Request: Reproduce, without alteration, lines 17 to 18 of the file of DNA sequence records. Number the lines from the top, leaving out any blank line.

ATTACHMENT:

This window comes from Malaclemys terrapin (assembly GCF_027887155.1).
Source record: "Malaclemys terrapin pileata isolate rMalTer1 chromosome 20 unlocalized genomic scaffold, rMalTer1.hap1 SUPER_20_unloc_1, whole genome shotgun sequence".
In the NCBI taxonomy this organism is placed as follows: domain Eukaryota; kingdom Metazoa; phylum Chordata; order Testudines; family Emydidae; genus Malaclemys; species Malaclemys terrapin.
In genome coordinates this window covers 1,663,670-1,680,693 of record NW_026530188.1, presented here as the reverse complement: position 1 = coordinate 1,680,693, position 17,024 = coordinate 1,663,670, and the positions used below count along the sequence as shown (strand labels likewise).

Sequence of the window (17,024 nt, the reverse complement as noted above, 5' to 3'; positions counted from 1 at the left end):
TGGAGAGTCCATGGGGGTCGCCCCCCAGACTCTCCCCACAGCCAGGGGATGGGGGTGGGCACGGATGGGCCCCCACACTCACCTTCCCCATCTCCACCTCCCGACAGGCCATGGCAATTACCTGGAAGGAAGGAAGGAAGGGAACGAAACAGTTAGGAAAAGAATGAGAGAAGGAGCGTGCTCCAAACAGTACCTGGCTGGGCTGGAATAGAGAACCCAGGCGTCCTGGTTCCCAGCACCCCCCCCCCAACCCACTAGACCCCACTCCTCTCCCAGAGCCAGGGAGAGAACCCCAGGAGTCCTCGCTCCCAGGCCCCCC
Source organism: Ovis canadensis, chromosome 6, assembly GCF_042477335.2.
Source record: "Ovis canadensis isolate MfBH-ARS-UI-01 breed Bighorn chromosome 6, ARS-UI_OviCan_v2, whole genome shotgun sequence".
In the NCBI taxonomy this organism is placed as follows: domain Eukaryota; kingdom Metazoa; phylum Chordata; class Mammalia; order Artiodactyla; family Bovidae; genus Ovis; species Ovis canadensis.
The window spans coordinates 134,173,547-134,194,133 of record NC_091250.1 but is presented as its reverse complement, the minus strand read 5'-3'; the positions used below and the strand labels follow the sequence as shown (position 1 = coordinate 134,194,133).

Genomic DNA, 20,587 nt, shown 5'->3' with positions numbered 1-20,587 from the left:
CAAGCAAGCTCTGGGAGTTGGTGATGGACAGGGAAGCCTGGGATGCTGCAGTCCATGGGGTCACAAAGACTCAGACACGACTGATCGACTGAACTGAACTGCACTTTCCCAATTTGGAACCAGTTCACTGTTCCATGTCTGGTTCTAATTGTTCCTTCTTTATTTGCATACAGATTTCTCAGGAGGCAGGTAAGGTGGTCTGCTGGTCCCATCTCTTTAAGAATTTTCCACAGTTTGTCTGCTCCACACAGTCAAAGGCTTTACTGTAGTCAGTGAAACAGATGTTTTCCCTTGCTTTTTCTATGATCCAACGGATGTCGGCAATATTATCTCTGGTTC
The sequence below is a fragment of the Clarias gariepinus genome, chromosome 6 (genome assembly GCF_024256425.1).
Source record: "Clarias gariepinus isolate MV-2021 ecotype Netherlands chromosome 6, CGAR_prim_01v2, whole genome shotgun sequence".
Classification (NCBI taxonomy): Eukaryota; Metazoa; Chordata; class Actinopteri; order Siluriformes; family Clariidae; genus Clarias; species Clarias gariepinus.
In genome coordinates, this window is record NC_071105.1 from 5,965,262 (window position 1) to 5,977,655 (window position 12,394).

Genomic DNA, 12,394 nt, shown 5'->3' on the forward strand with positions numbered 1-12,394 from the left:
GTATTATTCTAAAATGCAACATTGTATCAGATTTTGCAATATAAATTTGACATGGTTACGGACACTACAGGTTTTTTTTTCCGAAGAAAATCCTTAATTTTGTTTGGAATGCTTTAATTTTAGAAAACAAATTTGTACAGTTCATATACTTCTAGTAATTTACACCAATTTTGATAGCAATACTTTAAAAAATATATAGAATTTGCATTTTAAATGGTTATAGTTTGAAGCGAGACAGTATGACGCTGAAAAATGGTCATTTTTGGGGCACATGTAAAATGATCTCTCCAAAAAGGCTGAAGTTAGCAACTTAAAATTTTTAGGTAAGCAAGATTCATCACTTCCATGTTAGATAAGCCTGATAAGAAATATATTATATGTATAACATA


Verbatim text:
Genomic DNA, 12,394 nt, shown 5'->3' on the forward strand with positions numbered 1-12,394 from the left:
GTATTATTCTAAAATGCAACATTGTATCAGATTTTGCAATATAAATTTGACATGGTTACGGACACTACAGGTTTTTTTTTCCGAAGAAAATCCTTAATTTTGTTTGGAATGCTTTAATTTTAGAAAACAAATTTGTACAGTTCATATACTTCTAGTAATTTACACCAATTTTGATAGCAATACTTTAAAAAATATATAGAATTTGCATTTTAAATGGTTATAGTTTGAAGCGAGACAGTATGACGCTGAAAAATGGTCATTTTTGGGGCACATGTAAAATGATCTCTCCAAAAAGGCTGAAGTTAGCAACTTAAAATTTTTAGGTAAGCAAGATTCATCACTTCCATGTTAGATAAGCCTGATAAGAAATATATTATATGTATAACATA